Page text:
A Legacy of Service Since 1966

Brooklyn Borough President Sebastian Leone with BAC Board Member Charlie Inniss and BAC founder Charlene Victor.
Circa early 1970s

The History of Brooklyn Arts Council

For more than four decades, Brooklyn Arts Council (BAC) has fostered the cultural life of Brooklyn. Founded in 1966 in the basement of Flatbush resident Charlene Victor, BAC’s first event was a small film festival held that same year in Prospect Park. Today we have a wealth of arts programming and support services in education, professional development, grant-making, fiscal sponsorship, film & media arts and folk/traditional arts. We support Brooklyn’s visual artists through our online Artist Registry and by showing their work in BAC Gallery, our very own exhibition space located in our offices in DUMBO. The borough has changed dramatically over the years, as have we. But we have remained true to our core mission: to promote and sustain the arts in Brooklyn; and to serve the arts, and through the arts, to serve the community as a whole.

Like many Brooklynites, Charlene Victor came to the borough from somewhere else. “My husband brought me across the river from Manhattan, and I thought I was going to Siberia,” the Chicago native later recalled. “Instead, I fell in love with Brooklyn.” Determined to see the arts included in the Prospect Park centennial celebration, she gathered together local artists and community leaders to plan a series of events featuring Brooklyn artists. The events were so successful that Victor, inspired, decided to continue organizing arts programming for the community at large. And so the Brooklyn Arts and Cultural Association, known since 1987 as Brooklyn Arts Council, was born.

In its early years, BAC primarily presented arts programming. It ran the Downtown Cultural Center, also known as BACA Downtown, where Spike Lee, Danny DeVito and Suzan-Lori Parks got their start in the performing arts. In 1980 BAC expanded to include grant-making on behalf of the New York State Council on the Arts and the New York City Department of Cultural Affairs. These funding opportunities, known as BAC Community Arts Grants, doubled in size in 1984. In 2003 we launched the JPMorgan Chase Regrant Program, which is funded by that financial services firm. These grants make it possible for us to support other organizations as well as artists and arts administrators at every level of their careers.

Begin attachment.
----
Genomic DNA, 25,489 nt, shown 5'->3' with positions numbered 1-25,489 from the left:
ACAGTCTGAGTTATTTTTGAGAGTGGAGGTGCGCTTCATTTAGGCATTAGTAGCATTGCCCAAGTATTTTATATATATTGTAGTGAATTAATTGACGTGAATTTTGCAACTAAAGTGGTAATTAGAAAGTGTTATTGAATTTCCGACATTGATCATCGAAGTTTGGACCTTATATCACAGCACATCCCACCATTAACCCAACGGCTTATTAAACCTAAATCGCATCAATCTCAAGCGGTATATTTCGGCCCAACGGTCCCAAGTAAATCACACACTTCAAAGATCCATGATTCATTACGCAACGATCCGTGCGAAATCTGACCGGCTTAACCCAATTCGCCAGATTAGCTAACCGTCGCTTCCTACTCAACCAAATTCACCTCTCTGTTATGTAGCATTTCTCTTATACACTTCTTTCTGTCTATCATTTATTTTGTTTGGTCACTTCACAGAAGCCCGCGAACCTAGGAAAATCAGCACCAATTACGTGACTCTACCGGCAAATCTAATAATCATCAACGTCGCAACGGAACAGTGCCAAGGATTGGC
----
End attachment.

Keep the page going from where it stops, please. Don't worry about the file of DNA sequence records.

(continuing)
To ensure the health of Brooklyn’s cultural community, we run programs like Arts in Education, which nurtures the borough’s next generation of artists. The program, which sends professional artists into schools, community facilities and senior centers across the borough to present arts workshops to students, teachers, parents and seniors, also forges strong connections among generations of cultural-minded individuals. 

Since BAC was formed more than forty years ago, Brooklyn has undergone tremendous economic and social transformations. But the borough’s vibrant arts climate is unchanged – as is our commitment to Brooklyn’s cultural community. From our online Artist Registry to our Folk Arts program and our Arts Consultancy, we are committed to reaching and supporting arts communities across Brooklyn. Most importantly, we continue to reach out to schools, artists and community groups in the borough’s traditionally underserved communities. And we’re proud of our continued legacy to serve.